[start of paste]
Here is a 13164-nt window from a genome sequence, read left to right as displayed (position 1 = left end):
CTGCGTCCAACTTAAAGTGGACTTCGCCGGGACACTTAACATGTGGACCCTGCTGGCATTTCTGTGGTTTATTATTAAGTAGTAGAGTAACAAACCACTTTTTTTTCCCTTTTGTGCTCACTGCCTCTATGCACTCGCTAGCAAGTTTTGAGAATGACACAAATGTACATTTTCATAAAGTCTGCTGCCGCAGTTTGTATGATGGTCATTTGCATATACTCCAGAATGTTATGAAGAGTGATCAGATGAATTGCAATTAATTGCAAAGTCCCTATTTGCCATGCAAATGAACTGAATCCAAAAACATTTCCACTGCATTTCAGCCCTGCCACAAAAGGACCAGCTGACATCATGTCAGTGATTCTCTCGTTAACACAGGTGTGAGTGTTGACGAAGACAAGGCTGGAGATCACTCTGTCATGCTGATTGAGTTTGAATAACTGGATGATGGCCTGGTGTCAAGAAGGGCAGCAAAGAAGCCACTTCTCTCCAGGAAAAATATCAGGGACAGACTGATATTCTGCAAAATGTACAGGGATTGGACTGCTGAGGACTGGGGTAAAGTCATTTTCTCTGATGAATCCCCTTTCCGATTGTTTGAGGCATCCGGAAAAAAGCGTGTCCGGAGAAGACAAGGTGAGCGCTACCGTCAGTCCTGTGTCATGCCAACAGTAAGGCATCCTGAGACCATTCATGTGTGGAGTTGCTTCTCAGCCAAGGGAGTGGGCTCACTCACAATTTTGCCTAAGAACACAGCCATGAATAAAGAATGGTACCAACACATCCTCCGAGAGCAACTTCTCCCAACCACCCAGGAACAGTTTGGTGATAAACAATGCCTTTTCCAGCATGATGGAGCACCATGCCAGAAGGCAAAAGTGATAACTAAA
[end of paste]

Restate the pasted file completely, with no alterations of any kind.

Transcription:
Here is a 13164-nt window from a genome sequence, read left to right as displayed (position 1 = left end):
CTGCGTCCAACTTAAAGTGGACTTCGCCGGGACACTTAACATGTGGACCCTGCTGGCATTTCTGTGGTTTATTATTAAGTAGTAGAGTAACAAACCACTTTTTTTTCCCTTTTGTGCTCACTGCCTCTATGCACTCGCTAGCAAGTTTTGAGAATGACACAAATGTACATTTTCATAAAGTCTGCTGCCGCAGTTTGTATGATGGTCATTTGCATATACTCCAGAATGTTATGAAGAGTGATCAGATGAATTGCAATTAATTGCAAAGTCCCTATTTGCCATGCAAATGAACTGAATCCAAAAACATTTCCACTGCATTTCAGCCCTGCCACAAAAGGACCAGCTGACATCATGTCAGTGATTCTCTCGTTAACACAGGTGTGAGTGTTGACGAAGACAAGGCTGGAGATCACTCTGTCATGCTGATTGAGTTTGAATAACTGGATGATGGCCTGGTGTCAAGAAGGGCAGCAAAGAAGCCACTTCTCTCCAGGAAAAATATCAGGGACAGACTGATATTCTGCAAAATGTACAGGGATTGGACTGCTGAGGACTGGGGTAAAGTCATTTTCTCTGATGAATCCCCTTTCCGATTGTTTGAGGCATCCGGAAAAAAGCGTGTCCGGAGAAGACAAGGTGAGCGCTACCGTCAGTCCTGTGTCATGCCAACAGTAAGGCATCCTGAGACCATTCATGTGTGGAGTTGCTTCTCAGCCAAGGGAGTGGGCTCACTCACAATTTTGCCTAAGAACACAGCCATGAATAAAGAATGGTACCAACACATCCTCCGAGAGCAACTTCTCCCAACCACCCAGGAACAGTTTGGTGATAAACAATGCCTTTTCCAGCATGATGGAGCACCATGCCAGAAGGCAAAAGTGATAACTAAA